Professor Cowman’s research has led to the development of potential vaccines, as well as new antimalarial compounds – the most needed preventative measures for the disease that kills hundreds of thousands of people each year.
Spanning over 30 years, his distinguished career dedicated to malaria research has enabled a greater understanding of the disease, underpinning the diverse needs of programs working towards elimination and eradication.
Professor Cowman’s groundbreaking research has led to the development of novel therapeutic candidates, including vaccines and new antimalarial compounds.
Over the course of his career, Professor Cowman has published more than 350 malaria research papers with a focus on Plasmodium falciparum – the parasite that causes the most lethal malaria infections in humans.
The genetic knowledge and technology developed from his research led to the first genetically-engineered malaria vaccine, currently in human clinical trials, to stop the parasite from reaching the bloodstream and causing severe disease.
Professor Cowman’s discovery of key mutations in the parasite’s genes that regulate drug resistance enabled the mapping of the emergence and spread of drug resistance.
His work led to a major industry collaboration that created a novel class of compounds, now in preclinical testing, that have proven ‘irresistible’.
Unlike most current antimalarial drugs, these compounds can also block transmission from humans back to the mosquito and also prevent the liver stage of the parasite infection – a crucial step forward in the fight against malaria eradication.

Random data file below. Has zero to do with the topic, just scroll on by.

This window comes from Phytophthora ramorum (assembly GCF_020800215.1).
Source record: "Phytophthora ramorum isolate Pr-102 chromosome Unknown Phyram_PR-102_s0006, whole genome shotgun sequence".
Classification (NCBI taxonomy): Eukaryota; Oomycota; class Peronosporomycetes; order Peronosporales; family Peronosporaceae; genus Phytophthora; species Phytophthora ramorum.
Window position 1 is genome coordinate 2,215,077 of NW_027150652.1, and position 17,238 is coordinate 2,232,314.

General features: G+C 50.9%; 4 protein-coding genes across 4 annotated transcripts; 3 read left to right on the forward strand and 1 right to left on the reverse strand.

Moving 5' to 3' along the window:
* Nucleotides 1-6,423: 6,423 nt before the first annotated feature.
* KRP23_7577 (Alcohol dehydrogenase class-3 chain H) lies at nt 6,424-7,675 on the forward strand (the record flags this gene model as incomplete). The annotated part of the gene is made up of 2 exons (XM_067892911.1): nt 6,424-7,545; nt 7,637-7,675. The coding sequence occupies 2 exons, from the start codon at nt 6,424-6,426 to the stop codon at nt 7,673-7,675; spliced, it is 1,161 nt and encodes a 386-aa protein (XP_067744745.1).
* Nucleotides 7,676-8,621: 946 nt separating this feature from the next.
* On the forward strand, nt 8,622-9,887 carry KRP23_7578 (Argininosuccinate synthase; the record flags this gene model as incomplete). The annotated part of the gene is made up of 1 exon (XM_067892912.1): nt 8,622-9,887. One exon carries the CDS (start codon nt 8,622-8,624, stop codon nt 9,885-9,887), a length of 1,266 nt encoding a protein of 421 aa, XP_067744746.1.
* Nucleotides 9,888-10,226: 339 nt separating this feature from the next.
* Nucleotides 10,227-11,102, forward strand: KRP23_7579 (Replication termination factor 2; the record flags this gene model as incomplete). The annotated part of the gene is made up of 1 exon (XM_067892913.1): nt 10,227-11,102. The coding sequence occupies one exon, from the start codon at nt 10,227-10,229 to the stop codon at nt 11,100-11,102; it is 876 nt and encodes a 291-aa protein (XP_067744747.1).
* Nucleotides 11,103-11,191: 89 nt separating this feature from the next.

Professor Cowman, who is deputy director at WEHI and a Laboratory Head in the Infectious Diseases and Immune Defence Division, said the disease remained one of humanity’s greatest challenges.
“Malaria is one of the biggest killers in most resource-poor countries, with the health burden predominantly falling on pregnant women and children under five,” he said.
“With new malaria parasite strains increasingly becoming resistant to available drugs, the development of vaccines and novel antimalarial compounds to block transmission remain the most effective preventative measure against this killer disease.
“I am humbled to receive this award that recognises my team’s commitment and dedication towards discovering effective solutions for a disease that continues to disproportionately impact the most vulnerable communities across the world.”
In 2019, Professor Cowman was appointed a Companion of the Order of Australia, the highest civilian award from the Australian Government, for his service to biological sciences and medical research in the field of molecular parasitology, and scientific education through mentorship.
He has held numerous roles contributing to global health, including with the World Health Organization’s Special Programme for Research Training in Tropical Diseases, where he provided leadership and advice in the areas of malaria control in developing countries.
WEHI director Professor Doug Hilton AO praised Professor Cowman for his pioneering research that has benefited the lives of people worldwide.
“Alan’s commitment to unravelling the mysteries of the P. falciparum parasite marked the birth of a new field of molecular epidemiology that has provided crucial insight into how this deadly parasite causes disease and drug resistance,” Professor Hilton said.
“Through our collaborations and innovations at WEHI, we strive to ensure people can live healthier and longer lives in Australia and around the world.
“The impact of Alan’s research and leadership is helping to make the global eradication of malaria within the next 20-30 years a real possibility.”
The Florey Medal is awarded biennially to a select Australian biomedical researcher who has accrued lifetime achievements in biomedical science or human health advancement. The award includes a $50,000 prize with the generous support of CSL.
Previous WEHI winners of the Florey Medal include Professors Andreas Strasser and David Vaux (2019) and Professor Peter Colman (2004).
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